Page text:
Category Archives: Leadership Matters

Rethinking Your Response When an Employee Resigns

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“I quit!” These words strike fear in the hearts of managers everywhere. Resignations represent one of the most emotional, stressful and challenging situations leaders face. They undermine confidence in ourselves, our leadership and our organizations. They threaten the status quo. And they have the potential to compromise team dynamics and business results. Continuum of responses No wonder many managers demonstrate reflexive—and not always constructive—responses to these two emotionally charged words. In fact, leadership responses to resignations frequently fall toward one end of the following continuum or the other. Many managers panic and immediately begin a scramble to turn back the …

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Persist or Pivot? 8 Questions to Determine How to Move Your Plan Forward

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Planning is a cornerstone of leadership and a foundational competency required for success in today’s complex and uncertain business environment. Love it or hate it (and plenty of managers and supervisors do hate it), planning is a non-negotiable priority for anyone responsible for driving results. Yet, this key activity that ensures alignment, appropriate resource allocation, risk mitigation and organizational support is fraught with challenges. Field research over the past two years highlights the most persistent planning problems facing leaders. Propensity for action A natural bias for action on the part of many leaders teamed with a time-starved workplace conspire to …

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Why “Okay” Isn’t Good Enough for Remote Leaders

| Julie Giulioni | 3 Comments Share on Twitter  Share on LinkedIn  Share on Facebook  Share with Email

Guest Post by Kevin Eikenberry and Wayne Turmel I’ve been following the work of Kevin Eikenberry for the past six year and consistently find his writing to be high-quality and highly practical. Teaming up with co-author Wayne Turmel, The Long-Distance Leader is no exception. Given today’s highly distributed workforce, leaders are challenged to find ways to connect, build trust, engage, and drive performance across geographies, time zones and cultures. This book delivers actionable, in-the-trenches advice for these leaders, offering everything from 19 Rules for Remarkable Remote Leadership to detailed guidance about communicating and coaching. I’d consider this required reading for the …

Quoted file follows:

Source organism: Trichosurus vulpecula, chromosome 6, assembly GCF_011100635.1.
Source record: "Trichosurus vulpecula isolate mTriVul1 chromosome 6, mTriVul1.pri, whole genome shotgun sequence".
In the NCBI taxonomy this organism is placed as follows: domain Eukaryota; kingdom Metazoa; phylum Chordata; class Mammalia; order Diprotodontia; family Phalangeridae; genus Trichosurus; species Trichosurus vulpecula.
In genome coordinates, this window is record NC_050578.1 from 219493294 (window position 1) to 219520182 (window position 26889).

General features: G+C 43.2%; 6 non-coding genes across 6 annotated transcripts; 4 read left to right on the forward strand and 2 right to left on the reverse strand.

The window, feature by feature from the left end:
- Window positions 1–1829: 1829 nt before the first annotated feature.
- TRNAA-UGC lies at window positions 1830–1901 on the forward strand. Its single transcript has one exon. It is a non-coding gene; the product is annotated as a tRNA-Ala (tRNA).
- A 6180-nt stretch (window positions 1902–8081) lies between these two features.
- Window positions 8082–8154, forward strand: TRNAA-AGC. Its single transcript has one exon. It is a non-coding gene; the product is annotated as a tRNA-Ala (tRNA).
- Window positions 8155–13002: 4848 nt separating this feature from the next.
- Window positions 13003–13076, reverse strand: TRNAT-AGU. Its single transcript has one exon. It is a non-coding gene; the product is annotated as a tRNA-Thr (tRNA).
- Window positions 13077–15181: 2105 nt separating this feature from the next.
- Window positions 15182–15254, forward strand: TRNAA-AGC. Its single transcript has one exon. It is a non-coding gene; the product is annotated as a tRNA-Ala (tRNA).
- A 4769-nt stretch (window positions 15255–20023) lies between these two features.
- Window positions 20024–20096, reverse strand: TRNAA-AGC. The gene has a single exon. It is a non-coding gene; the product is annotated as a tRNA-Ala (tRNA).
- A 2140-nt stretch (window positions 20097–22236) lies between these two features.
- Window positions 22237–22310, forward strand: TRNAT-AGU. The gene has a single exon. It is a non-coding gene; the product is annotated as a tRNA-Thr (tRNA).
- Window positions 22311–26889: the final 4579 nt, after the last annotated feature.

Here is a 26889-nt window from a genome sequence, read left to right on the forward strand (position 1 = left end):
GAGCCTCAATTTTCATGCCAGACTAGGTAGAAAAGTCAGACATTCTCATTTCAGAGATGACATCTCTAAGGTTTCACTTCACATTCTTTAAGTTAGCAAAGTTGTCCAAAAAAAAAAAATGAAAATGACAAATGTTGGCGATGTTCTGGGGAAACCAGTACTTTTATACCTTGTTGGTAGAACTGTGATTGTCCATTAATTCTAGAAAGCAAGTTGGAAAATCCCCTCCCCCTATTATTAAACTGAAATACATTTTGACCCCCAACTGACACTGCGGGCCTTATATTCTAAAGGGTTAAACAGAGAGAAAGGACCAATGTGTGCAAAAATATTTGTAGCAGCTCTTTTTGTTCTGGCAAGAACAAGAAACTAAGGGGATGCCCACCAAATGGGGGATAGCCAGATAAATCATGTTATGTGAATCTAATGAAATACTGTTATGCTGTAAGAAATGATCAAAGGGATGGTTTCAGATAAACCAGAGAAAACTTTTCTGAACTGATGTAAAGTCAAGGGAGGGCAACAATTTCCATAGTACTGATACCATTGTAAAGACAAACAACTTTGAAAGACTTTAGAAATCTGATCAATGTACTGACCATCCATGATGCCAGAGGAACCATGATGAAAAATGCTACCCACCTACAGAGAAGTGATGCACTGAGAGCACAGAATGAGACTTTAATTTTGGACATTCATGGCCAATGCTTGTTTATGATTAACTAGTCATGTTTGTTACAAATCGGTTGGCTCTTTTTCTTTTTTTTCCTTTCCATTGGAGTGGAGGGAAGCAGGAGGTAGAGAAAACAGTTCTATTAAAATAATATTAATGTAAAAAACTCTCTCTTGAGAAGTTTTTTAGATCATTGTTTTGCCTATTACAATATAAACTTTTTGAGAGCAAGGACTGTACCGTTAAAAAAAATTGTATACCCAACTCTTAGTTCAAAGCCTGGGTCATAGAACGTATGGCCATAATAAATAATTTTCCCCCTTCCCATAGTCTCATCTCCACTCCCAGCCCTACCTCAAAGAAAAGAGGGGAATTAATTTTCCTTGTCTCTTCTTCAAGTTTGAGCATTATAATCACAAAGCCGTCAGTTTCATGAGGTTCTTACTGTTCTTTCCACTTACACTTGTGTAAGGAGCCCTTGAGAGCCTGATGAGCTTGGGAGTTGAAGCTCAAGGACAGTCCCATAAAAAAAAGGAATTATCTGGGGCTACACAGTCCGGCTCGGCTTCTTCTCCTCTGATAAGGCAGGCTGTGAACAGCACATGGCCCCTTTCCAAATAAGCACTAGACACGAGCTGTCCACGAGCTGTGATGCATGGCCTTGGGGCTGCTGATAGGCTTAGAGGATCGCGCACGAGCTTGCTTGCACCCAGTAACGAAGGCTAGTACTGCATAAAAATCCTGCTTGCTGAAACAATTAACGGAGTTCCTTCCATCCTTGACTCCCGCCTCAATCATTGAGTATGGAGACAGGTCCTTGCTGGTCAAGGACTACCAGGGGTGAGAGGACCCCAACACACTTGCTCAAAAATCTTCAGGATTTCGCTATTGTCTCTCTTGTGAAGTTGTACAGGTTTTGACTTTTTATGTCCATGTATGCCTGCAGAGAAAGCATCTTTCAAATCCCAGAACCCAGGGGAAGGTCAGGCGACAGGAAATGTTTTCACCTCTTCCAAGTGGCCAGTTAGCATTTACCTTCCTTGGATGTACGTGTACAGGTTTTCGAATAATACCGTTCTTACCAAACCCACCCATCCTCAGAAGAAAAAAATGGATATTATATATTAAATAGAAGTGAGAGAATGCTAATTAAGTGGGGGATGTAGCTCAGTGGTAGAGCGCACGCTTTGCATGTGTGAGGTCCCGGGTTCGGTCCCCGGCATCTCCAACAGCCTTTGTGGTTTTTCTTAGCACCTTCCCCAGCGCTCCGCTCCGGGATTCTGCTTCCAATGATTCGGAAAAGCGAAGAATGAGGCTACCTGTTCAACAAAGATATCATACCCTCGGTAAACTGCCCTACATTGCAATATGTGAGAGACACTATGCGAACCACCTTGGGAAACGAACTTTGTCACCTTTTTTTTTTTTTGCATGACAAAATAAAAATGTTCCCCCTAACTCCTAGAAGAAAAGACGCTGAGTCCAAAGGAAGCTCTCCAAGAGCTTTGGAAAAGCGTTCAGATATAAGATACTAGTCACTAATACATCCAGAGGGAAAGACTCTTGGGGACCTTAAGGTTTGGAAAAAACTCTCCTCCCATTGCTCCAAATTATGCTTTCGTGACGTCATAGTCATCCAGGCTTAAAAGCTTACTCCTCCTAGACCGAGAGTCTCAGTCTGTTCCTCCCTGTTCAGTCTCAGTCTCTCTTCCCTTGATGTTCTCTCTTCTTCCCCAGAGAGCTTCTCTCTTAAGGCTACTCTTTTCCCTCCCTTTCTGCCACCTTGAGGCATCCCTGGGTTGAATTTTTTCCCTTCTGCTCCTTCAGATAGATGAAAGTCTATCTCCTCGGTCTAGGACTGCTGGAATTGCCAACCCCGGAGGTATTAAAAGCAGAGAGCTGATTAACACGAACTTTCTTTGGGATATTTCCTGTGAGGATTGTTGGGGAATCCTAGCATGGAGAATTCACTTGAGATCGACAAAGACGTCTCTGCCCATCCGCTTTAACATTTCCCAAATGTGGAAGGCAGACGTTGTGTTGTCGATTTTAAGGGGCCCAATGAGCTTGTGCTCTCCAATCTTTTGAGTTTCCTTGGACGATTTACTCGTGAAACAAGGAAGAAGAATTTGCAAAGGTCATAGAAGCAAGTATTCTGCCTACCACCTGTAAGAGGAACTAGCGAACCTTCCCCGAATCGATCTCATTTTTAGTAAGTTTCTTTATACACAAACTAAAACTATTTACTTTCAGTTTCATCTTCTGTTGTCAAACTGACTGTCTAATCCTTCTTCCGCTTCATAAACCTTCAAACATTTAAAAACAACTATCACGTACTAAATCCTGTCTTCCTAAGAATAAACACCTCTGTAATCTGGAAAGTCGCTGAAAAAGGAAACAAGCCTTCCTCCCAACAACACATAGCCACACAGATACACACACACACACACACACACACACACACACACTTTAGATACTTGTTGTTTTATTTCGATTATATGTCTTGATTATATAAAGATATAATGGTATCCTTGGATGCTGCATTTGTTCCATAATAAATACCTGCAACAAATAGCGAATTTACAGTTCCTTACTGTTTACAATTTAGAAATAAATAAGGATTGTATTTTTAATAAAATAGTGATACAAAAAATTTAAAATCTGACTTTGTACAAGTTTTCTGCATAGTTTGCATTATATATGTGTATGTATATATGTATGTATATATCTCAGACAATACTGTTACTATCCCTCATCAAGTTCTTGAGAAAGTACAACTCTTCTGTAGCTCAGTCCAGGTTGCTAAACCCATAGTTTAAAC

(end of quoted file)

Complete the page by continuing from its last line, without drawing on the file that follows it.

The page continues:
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The Magic of Making an Effort

| Julie Giulioni | 7 Comments Share on Twitter  Share on LinkedIn  Share on Facebook  Share with Email

Just over a year ago I gave a keynote speech at a conference in Russia. I worked diligently to master a few key phrases. But, between having no natural capacity for foreign languages and not hearing much Russian in my day-to-day life, the result was dreadful. I actually might have insulted their mothers as I greeted the audience; but they smiled and clapped enthusiastically. Throughout the conference, I tried out my slow and very clunky greetings. It was uncomfortable for me and probably sounded like nails on a chalkboard to those with whom I spoke. Yet, even my worst attempts …

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 Diagnosis: Career Path(ology)

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An epidemic is sweeping many organizations. How will you know if yours might be infected? Symptoms include: Increased expectations for roles and moves that may not exist Difficulty engaging disillusioned employees Painful exchanges about promotions that aren’t happening Sore feelings and skepticism Decreased trust Swelling in the number of employees who feel stuck or misrouted The disease is career path(ology) and here’s how it begins. An organization, in an effort to address the needs of individuals to grow and develop, create elegant career paths that outline how one can go from one point on the organization chart to another. These …

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Work-life Balance: It’s Becoming a Blur